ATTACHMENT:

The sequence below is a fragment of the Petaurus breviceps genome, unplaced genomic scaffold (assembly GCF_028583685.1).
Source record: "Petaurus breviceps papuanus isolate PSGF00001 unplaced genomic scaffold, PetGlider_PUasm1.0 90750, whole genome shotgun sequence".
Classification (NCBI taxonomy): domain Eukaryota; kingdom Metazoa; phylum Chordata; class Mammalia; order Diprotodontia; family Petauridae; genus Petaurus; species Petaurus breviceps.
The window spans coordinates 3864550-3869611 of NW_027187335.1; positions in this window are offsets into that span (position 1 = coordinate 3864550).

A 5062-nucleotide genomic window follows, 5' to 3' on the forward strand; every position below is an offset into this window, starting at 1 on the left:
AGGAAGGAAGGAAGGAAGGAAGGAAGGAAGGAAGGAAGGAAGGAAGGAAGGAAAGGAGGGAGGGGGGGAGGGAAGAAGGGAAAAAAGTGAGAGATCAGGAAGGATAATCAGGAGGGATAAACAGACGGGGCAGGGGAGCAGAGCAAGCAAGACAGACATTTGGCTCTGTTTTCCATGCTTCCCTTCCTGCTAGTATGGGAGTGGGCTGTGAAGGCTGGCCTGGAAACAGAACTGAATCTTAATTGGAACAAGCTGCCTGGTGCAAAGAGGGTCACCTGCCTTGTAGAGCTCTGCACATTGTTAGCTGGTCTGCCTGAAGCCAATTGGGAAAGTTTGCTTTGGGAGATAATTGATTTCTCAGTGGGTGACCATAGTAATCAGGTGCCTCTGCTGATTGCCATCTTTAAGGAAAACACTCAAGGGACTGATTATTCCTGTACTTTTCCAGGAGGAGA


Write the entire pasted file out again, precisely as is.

The sequence below is a fragment of the Petaurus breviceps genome, unplaced genomic scaffold (assembly GCF_028583685.1).
Source record: "Petaurus breviceps papuanus isolate PSGF00001 unplaced genomic scaffold, PetGlider_PUasm1.0 90750, whole genome shotgun sequence".
Classification (NCBI taxonomy): domain Eukaryota; kingdom Metazoa; phylum Chordata; class Mammalia; order Diprotodontia; family Petauridae; genus Petaurus; species Petaurus breviceps.
The window spans coordinates 3864550-3869611 of NW_027187335.1; positions in this window are offsets into that span (position 1 = coordinate 3864550).

A 5062-nucleotide genomic window follows, 5' to 3' on the forward strand; every position below is an offset into this window, starting at 1 on the left:
AGGAAGGAAGGAAGGAAGGAAGGAAGGAAGGAAGGAAGGAAGGAAGGAAGGAAAGGAGGGAGGGGGGGAGGGAAGAAGGGAAAAAAGTGAGAGATCAGGAAGGATAATCAGGAGGGATAAACAGACGGGGCAGGGGAGCAGAGCAAGCAAGACAGACATTTGGCTCTGTTTTCCATGCTTCCCTTCCTGCTAGTATGGGAGTGGGCTGTGAAGGCTGGCCTGGAAACAGAACTGAATCTTAATTGGAACAAGCTGCCTGGTGCAAAGAGGGTCACCTGCCTTGTAGAGCTCTGCACATTGTTAGCTGGTCTGCCTGAAGCCAATTGGGAAAGTTTGCTTTGGGAGATAATTGATTTCTCAGTGGGTGACCATAGTAATCAGGTGCCTCTGCTGATTGCCATCTTTAAGGAAAACACTCAAGGGACTGATTATTCCTGTACTTTTCCAGGAGGAGA